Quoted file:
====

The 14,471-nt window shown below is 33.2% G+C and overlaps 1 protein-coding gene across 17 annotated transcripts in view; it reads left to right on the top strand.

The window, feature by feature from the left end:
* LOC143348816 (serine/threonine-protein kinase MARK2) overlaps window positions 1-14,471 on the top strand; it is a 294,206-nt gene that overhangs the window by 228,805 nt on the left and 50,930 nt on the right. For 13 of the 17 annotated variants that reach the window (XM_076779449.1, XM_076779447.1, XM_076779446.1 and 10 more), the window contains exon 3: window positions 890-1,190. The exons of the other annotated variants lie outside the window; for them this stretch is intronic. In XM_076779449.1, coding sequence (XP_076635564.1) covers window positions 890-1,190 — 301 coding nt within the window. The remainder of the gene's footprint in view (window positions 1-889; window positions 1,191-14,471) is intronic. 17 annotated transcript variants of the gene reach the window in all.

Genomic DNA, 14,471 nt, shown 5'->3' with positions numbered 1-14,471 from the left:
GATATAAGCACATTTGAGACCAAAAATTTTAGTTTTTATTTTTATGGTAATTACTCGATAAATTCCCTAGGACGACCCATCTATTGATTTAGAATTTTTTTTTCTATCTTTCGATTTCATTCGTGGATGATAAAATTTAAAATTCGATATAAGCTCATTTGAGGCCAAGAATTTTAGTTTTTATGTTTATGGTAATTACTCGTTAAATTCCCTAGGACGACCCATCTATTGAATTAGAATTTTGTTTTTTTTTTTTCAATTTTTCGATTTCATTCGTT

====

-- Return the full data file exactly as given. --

The 14,471-nt window shown below is 33.2% G+C and overlaps 1 protein-coding gene across 17 annotated transcripts in view; it reads left to right on the top strand.

The window, feature by feature from the left end:
* LOC143348816 (serine/threonine-protein kinase MARK2) overlaps window positions 1-14,471 on the top strand; it is a 294,206-nt gene that overhangs the window by 228,805 nt on the left and 50,930 nt on the right. For 13 of the 17 annotated variants that reach the window (XM_076779449.1, XM_076779447.1, XM_076779446.1 and 10 more), the window contains exon 3: window positions 890-1,190. The exons of the other annotated variants lie outside the window; for them this stretch is intronic. In XM_076779449.1, coding sequence (XP_076635564.1) covers window positions 890-1,190 — 301 coding nt within the window. The remainder of the gene's footprint in view (window positions 1-889; window positions 1,191-14,471) is intronic. 17 annotated transcript variants of the gene reach the window in all.

Genomic DNA, 14,471 nt, shown 5'->3' with positions numbered 1-14,471 from the left:
GATATAAGCACATTTGAGACCAAAAATTTTAGTTTTTATTTTTATGGTAATTACTCGATAAATTCCCTAGGACGACCCATCTATTGATTTAGAATTTTTTTTTCTATCTTTCGATTTCATTCGTGGATGATAAAATTTAAAATTCGATATAAGCTCATTTGAGGCCAAGAATTTTAGTTTTTATGTTTATGGTAATTACTCGTTAAATTCCCTAGGACGACCCATCTATTGAATTAGAATTTTGTTTTTTTTTTTTCAATTTTTCGATTTCATTCGTT